AstraZeneca: Family of UK man killed by clot say still take vaccine

Wow. Family of a British man who died from rare blood clot after taking AstraZeneca vaccine urges people to keep getting the jab.

AstraZeneca: Family of UK man killed by clot say still take vaccine Photo

The family of a solicitor who died from a blood clot on the brain after taking the AstraZeneca vaccine has urged the public to "keep saving lives" by continuing to take the jab.

Neil Astles, 59, was given his first dose on March 17 but died in hospital on Easter Sunday after suffering from 10 days of worsening headaches and loss of vision. Mr Astles, a married solicitor at Warrington Borough Council, is the first named person in the UK suspected to have died from side-effects linked to the Oxford jab.

On Wednesday night, his sister told The Telegraph that his family were "furious" but wanted the public to continue taking the AstraZeneca vaccine because "fewer people will die".

Dr Alison Astles said her brother had been "extraordinarily unlucky", and urged people who had received the vaccine to seek medical help if they experienced lasting headaches or sickness.

The family spoke as it was announced that healthy under-30s will now receive the Pfizer or Moderna vaccines instead of the AstraZeneca jab after regulators said there was a "strong possibility" that it had caused deadly blood clots.

The Medicines and Healthcare products Regulatory Agency (MHRA) said side-effects were "very rare" and were being detected "in an extremely small number of people". The European Medicines Agency said the benefits of the AstraZenca vaccine outweighed the risks.

Following the announcement, Boris Johnson said it was "very important for everybody to continue to get their top-up jab when youre asked to come forward for your turn".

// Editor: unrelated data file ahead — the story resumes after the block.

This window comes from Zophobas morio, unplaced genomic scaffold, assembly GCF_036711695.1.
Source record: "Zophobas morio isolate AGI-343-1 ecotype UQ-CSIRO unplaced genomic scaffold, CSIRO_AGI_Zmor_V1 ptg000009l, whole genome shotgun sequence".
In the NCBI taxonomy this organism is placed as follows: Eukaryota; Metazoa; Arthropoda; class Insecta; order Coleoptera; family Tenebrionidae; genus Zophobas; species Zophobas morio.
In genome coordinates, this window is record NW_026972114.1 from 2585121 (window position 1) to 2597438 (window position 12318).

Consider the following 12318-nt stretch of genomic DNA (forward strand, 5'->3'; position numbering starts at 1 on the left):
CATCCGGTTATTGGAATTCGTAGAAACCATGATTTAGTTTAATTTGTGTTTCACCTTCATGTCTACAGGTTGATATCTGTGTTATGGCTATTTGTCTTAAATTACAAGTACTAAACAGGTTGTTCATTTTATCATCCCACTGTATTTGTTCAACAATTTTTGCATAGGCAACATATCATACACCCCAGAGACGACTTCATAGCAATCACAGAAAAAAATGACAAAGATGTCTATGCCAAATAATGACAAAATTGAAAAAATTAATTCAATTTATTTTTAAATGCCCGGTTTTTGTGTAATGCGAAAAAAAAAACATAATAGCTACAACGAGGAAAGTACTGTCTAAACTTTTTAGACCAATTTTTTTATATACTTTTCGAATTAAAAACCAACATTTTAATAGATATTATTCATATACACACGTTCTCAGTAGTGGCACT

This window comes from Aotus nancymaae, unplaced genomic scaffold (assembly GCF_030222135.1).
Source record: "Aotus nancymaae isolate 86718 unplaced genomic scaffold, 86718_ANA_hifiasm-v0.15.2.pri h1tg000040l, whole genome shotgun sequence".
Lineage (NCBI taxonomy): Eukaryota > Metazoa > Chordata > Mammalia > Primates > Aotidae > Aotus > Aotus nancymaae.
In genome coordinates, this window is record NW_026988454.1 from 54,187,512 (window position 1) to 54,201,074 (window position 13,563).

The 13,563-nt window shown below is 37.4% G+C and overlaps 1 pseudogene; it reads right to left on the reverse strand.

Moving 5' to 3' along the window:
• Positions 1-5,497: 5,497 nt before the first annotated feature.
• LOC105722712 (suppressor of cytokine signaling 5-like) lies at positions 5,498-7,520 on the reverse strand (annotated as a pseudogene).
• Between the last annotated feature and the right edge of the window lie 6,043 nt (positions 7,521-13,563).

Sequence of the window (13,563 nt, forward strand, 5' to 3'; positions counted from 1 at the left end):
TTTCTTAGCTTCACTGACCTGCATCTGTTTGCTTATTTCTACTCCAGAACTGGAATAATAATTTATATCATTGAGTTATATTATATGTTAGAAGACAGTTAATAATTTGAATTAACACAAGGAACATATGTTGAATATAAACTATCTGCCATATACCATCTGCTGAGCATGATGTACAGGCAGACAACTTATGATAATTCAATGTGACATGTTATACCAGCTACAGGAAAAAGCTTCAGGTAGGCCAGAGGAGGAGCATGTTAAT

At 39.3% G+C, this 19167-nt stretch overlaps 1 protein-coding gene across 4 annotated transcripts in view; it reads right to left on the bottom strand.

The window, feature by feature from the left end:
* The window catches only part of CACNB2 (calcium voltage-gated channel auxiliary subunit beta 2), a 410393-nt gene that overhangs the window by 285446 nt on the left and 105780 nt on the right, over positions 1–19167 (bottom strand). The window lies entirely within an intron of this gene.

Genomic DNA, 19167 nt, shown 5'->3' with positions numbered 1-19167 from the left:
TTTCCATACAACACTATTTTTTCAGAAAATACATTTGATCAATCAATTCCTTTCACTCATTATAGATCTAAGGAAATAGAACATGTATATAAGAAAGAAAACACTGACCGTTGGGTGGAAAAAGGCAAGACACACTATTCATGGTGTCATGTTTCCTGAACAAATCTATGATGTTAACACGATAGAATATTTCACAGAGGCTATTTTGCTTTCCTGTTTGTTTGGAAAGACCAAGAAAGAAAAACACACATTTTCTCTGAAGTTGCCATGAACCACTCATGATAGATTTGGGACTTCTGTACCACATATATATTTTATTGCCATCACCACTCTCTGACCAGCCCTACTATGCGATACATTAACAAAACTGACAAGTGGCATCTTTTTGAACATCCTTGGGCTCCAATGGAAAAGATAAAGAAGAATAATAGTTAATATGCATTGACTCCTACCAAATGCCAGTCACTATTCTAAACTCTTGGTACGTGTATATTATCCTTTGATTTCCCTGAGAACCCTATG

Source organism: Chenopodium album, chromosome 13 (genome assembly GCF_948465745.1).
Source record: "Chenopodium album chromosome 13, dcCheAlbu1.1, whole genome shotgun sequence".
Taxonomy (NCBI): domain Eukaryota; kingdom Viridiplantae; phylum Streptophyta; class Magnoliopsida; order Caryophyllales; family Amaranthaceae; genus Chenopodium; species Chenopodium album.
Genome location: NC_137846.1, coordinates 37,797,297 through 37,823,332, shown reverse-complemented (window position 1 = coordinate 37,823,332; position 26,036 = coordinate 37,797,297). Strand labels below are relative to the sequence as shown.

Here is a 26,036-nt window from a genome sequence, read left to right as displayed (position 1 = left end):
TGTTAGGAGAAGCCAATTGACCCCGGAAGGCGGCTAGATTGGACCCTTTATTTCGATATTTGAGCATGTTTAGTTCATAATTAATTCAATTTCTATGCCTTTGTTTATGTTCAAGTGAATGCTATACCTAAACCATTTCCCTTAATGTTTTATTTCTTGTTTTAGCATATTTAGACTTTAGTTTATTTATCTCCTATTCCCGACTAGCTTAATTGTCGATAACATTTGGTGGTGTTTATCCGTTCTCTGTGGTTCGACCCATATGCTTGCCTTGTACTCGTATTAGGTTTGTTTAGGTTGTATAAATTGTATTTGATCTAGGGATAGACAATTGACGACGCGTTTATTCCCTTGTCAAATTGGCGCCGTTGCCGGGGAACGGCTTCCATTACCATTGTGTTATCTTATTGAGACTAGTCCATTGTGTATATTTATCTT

The joint committee on vaccination and immunisation (JCVI) recommended that 18 to 29-year-olds should be offered an alternative vaccine where available.

It emerged on Wednesday that, up to March 31, the MHRA had received 79 reports of blood clots accompanied by low blood platelet count, all in people who had their first dose of the vaccine, out of around 20 million doses given. Of the 79, a total of 19 have died, although it has not been established what the cause was in every case.

Mr Astles, from Warrington, died at Royal Liverpool University Hospital on April 4, almost three weeks after his first dose of the vaccine. His sister, the subject lead for pharmacy at the University of Huddersfield, said on Wednesday night it was important that people continued to receive the jab.

"Despite what has happened to our family, we strongly believe that everyone should go for their first and second doses of the AstraZeneca vaccine," she said. "Emotionally, we are completely and utterly furious. We are suffering. But theres nothing in our minds to be really furious about. My brother was just extraordinarily unlucky.

"If we all have the vaccine, a few of us might have a blood clot but the evidence is that fewer people will die. We trust the process, we trust the regulator, and despite what has happened to our family we dont want people to be scared off. Thats the message we want to get across."

Dr Astles said her brother began to feel ill about a week after receiving his first dose of the AstraZeneca vaccine. He had been fit and healthy, ran regularly and had no history of blood clotting issues, but began to suffer from worsening headaches and loss of vision in his right eye.

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